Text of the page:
git for-each-ref --sort=-committerdate

All together:

git for-each-ref \
--format="%(refname:short)" \
--count=5 \
--sort=-committerdate \
refs/heads/

Postgres `null` and `where <VALUE> not in`

Always watch out for null in Postgres. When null sneaks into a result set it may confuse the results of your query.

Without nulls a where in query could look like this:

psql> select 'found it' as c0 where 1 in (1);
    c0
----------
 found it
 (1 row)

For the where in clause a null does not change the results.

psql> select 'found it' as c0 where 1 in (null, 1);
    c0
----------
 found it
(1 row)

The where not in formulation however is sensitive to null. Without a null it looks like this:

psql> select 'found it' as c0 where 17 not in (1);
    c0
----------
 found it
(1 row)

Add in the null and the results can be counterintuitive:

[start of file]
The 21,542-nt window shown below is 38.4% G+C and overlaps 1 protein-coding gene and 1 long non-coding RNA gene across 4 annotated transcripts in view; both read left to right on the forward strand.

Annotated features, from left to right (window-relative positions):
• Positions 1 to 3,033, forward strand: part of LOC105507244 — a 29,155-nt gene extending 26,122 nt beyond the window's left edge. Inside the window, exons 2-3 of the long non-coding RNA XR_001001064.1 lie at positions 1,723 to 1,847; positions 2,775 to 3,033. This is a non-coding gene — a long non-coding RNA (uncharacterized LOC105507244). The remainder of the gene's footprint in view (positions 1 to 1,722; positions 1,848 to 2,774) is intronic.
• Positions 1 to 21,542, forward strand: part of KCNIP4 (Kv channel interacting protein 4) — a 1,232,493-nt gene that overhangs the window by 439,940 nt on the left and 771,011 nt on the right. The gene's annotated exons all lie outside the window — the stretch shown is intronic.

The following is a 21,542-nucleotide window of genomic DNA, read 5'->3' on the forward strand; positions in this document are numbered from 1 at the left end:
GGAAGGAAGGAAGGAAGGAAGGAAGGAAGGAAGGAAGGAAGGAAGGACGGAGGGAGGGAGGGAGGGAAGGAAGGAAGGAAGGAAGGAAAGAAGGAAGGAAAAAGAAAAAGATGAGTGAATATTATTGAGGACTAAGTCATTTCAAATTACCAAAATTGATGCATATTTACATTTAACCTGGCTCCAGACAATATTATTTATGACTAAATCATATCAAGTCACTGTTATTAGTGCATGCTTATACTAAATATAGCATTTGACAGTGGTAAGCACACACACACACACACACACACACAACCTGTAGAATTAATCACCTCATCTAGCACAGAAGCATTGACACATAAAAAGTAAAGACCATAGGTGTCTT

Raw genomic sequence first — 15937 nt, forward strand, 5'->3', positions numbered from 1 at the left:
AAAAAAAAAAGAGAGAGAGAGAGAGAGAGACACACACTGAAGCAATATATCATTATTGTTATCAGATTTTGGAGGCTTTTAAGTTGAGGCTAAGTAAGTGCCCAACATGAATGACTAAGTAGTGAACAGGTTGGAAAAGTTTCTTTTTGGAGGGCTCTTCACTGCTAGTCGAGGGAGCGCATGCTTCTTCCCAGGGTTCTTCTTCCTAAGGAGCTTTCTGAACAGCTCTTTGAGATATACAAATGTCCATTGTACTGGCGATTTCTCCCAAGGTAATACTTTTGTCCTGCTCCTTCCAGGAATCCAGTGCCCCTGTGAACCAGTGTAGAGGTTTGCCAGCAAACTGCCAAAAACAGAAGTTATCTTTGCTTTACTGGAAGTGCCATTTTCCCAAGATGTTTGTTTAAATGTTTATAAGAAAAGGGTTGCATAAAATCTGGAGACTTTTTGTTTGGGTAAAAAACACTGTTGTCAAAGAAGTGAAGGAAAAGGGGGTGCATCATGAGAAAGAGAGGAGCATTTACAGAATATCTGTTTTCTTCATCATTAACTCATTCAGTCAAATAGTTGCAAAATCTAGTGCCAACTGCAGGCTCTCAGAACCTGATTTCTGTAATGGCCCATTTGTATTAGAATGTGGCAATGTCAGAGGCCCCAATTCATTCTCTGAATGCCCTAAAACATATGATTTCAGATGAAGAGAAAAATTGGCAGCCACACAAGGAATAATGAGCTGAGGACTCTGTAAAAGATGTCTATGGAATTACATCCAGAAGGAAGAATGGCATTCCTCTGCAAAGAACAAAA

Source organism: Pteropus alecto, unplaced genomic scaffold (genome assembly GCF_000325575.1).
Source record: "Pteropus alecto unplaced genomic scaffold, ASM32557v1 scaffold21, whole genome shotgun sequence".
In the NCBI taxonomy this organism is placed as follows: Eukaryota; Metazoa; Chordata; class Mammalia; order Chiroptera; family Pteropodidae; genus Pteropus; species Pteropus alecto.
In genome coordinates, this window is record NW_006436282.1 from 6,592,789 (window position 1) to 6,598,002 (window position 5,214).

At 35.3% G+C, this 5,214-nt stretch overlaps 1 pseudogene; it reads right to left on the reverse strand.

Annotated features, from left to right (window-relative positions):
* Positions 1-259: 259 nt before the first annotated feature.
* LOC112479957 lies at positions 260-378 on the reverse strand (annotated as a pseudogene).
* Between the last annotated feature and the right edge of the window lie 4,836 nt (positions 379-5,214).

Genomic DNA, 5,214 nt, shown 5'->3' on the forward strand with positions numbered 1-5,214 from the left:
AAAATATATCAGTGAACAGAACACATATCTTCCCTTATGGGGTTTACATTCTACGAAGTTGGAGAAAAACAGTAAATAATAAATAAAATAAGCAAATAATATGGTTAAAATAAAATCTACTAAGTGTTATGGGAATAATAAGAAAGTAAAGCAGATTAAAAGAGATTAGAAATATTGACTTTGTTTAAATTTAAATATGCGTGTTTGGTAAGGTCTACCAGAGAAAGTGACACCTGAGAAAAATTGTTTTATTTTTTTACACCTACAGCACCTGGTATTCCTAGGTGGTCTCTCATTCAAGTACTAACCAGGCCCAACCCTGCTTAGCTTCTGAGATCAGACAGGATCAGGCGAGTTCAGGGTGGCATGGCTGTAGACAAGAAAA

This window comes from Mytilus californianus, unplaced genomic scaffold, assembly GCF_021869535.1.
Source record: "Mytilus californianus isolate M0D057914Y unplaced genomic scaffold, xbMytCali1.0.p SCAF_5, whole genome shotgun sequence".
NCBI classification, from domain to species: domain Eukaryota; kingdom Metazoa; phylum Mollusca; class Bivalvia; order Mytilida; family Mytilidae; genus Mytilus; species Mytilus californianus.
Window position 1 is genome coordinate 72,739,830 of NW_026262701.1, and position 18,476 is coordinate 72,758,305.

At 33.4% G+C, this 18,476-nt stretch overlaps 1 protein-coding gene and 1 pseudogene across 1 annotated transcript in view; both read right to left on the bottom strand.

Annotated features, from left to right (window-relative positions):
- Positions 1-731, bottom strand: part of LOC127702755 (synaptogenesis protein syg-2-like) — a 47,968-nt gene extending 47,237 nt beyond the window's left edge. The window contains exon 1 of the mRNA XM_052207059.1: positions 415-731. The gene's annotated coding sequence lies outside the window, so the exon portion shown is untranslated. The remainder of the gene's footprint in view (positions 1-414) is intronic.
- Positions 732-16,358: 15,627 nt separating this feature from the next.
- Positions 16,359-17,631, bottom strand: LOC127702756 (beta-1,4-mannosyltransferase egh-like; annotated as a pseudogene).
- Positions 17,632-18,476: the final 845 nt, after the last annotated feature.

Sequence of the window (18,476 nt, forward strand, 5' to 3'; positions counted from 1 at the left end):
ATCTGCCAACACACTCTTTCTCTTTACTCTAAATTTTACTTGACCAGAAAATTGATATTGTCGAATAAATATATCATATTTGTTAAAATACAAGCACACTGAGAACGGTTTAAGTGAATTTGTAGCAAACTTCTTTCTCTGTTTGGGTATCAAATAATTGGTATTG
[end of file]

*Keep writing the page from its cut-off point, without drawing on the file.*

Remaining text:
psql> select 'found it' as c0 where 17 not in (1, null);
 c0
----
(0 rows)

Watch out for those nulls!!

Equality comparison and null in postgres

null is weird in postgres. Sure, it’s a way of saying that there is no data. But if there is a null value Postgres doesn’t want to be responsible for filtering the null value unless you explicitly tell it to.

psql> select 1 where null;
 ?column?
----------
(0 rows)

Comparing null to null with = returns null, not true.

psql> select 1 where null = null;
 ?column?
----------
(0 rows)

And comparing a value to null returns neither true nor false, but null.

psql> select 1 where 17 != null or 17 = null;
 ?column?
----------
(0 rows)

So when we apply a comparison to a nullable column over many rows, we have to be cognisant that null rows will not be included.

psql> select x.y from (values (null), (1), (2)) x(y) where x.y != 1;
 y
---
 2
(1 row)

To include the rows which have null values we have to explicitly ask for them with is null.

psql> select x.y from (values (null), (1), (2)) x(y) where x.y != 1 or x.y is null;
 y
---
 ø
 2
(2 rows)

No More Destructuring Objs in Func Args in Ruby2.7

Ruby has supported destructuring of objects into keyword arguments for a while in the Ruby 2.* series of releases, but now you’ll be getting a warning if you try this:

The 2.6 version

> def foo(a:, b:); puts [a, b]; end
> foo({a: 2, b: 2})
1
2

The 2.7 version

> def foo(a:, b:); puts [a, b]; end
> foo({a: 2, b: 2})